Kids And Martial Arts

Do you worry about your kids?  Do you worry that they will grow up overweight and/or obese?  Are you concerned they will be the target of bullies?  Worse, will they BECOME bullies?  Are you seeing a tendency for them to boss their friends and classmates around?  Are they clumsy and prone to injury?

If you answered “Yes” to any of these questions, martial arts training would help.  There is lots of evidence that martial arts training helps children grow up healthy and happy, able to interact comfortably in groups and one-on-one.

My family has participated in martial arts for my children’s whole lives, and over half of my life.  I have seen with my own eyes remarkable results in behavior, self-esteem and self-confidence both in children and adults.

Children with autism-spectrum disorders who have shown improvement in their ability to tolerate touch.  Children with ADHD who are able to meditate quietly for short periods.  Children with little or no self esteem or self confidence who gradually bloom into skilled teachers and leaders on (and off) the mat.

What does the science say?  There are LOTS of scientific studies published on martial arts training in kids.  Kids who study martial arts tend to enjoy physical activity more than those who don’t.  Martial arts is effective for prevention of fall-related injuries.  Martial arts training improves creativity, flexibility, self-control, and discipline.

Martial arts training benefits adults too.  I’ve seen adults with asthma develop vastly better lung function.  Core strength and stamina are particular targets of martial arts training.  Mindfulness, meditation, and stress relief are core principles.

If you choose to enroll your child in a martial arts program, how should you go about it?  Look for a school that particularly emphasizes teaching children (not as an afterthought).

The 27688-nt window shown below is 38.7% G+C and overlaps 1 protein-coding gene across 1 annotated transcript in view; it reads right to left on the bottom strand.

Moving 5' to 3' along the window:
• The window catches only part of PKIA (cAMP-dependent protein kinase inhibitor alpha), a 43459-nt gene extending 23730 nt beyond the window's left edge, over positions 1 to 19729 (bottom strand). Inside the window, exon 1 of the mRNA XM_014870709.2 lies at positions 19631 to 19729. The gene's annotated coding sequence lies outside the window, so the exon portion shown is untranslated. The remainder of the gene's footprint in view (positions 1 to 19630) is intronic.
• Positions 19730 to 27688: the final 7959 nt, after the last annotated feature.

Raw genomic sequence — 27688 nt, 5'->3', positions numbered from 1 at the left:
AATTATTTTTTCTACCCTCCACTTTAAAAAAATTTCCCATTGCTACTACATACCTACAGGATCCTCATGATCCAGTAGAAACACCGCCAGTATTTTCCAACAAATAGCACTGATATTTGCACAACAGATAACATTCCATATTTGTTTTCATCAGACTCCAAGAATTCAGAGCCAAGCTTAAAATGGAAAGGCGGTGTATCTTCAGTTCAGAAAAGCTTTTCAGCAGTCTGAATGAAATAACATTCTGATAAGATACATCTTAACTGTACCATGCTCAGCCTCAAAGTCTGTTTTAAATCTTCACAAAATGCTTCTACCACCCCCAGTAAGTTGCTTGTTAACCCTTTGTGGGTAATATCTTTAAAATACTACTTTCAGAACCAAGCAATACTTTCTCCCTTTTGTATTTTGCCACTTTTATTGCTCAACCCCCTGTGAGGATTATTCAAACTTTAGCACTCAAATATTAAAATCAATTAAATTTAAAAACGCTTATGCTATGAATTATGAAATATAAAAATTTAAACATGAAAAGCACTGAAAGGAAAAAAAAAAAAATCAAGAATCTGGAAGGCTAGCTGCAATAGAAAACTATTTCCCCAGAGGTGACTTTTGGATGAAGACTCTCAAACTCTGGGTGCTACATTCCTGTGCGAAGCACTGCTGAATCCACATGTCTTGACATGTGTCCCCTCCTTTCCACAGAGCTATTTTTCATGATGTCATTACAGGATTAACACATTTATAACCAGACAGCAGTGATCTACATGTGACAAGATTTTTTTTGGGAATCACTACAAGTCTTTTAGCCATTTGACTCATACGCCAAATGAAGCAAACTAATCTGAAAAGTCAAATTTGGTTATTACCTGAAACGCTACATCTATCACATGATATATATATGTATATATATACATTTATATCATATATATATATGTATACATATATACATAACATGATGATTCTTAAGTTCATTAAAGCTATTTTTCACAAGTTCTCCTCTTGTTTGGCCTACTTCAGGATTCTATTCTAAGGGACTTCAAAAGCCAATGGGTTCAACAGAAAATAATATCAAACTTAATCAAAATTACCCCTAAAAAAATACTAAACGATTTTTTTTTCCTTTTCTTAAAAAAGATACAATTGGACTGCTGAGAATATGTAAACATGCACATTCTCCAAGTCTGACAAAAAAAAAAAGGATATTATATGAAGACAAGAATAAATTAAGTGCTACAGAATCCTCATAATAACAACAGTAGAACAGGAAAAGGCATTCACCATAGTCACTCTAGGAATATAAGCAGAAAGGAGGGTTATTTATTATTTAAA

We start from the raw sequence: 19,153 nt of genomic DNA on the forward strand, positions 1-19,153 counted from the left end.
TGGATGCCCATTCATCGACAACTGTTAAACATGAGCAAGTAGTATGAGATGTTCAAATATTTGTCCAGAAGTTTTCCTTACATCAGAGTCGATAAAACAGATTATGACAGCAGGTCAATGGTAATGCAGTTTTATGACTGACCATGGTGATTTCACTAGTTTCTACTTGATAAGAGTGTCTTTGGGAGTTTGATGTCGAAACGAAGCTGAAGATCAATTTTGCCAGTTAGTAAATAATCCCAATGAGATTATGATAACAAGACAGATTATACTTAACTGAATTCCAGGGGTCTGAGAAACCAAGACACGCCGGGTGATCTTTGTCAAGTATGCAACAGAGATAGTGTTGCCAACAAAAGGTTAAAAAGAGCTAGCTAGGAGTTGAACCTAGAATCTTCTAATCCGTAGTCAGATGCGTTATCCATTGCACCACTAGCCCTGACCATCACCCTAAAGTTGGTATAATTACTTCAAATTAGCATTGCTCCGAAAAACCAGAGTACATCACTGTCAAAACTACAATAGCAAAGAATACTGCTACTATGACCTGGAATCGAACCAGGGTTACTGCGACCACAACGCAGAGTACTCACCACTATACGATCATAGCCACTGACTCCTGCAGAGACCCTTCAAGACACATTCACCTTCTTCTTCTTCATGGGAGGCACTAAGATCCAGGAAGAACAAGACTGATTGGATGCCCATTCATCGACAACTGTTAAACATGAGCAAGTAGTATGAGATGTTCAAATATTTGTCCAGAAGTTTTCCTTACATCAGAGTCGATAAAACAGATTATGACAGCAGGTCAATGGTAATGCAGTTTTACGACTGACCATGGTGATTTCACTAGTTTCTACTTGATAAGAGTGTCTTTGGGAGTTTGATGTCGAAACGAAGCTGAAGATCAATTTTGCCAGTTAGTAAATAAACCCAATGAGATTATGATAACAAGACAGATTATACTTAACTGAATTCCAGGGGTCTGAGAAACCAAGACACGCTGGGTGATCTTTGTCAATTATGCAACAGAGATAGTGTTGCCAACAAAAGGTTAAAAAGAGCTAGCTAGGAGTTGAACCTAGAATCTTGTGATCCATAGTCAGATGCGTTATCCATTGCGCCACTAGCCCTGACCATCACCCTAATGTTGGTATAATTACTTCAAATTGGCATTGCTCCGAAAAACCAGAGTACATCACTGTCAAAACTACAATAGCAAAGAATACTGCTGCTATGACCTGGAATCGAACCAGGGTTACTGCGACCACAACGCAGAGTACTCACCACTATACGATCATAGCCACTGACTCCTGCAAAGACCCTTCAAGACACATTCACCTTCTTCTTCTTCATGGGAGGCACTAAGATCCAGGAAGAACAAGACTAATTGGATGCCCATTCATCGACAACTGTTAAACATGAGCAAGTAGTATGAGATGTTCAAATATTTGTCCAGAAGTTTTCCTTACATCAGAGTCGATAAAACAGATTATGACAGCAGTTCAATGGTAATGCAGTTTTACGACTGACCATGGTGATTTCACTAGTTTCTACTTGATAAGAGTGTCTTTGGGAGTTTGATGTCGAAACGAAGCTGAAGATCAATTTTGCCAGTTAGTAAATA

Go to your prospective school(s) and observe classes.  See if the children have plenty of time to ask questions and understand the exercises and techniques.  See if the master or sensei of the school teaches the children him- or herself, or if classes are taught primarily by junior instructors.  Talk to the other parents and get an idea of what improvements they have seen in their children, as a result of the training.

Two other concerns to make sure you address before enrolling your child:

  • What is the teacher’s attitude towards bullying?  Does he or she specifically address measures to prevent and handle bullying in and outside of school?
  • What are the safety measures taken?  Injury prevention is a huge issue in martial arts, especially with developing children’s growing bones and flexible joints.  Make sure safety equipment such as mouthguards and groin protection are worn whenever contact is expected.

If you choose to enroll your child in a martial arts class, you should consider taking classes yourself.  Spending time on the mat is a great way to relieve stress and build strength, endurance and confidence that you can handle challenges that come your way.  If you’re not interested in external, combat-style arts you can consider Tai Chi, which is gentle and meditative but still has great health benefits.

Martial arts training is of benefit to the whole family.  Give it a try!  Your results should speak for themselves.

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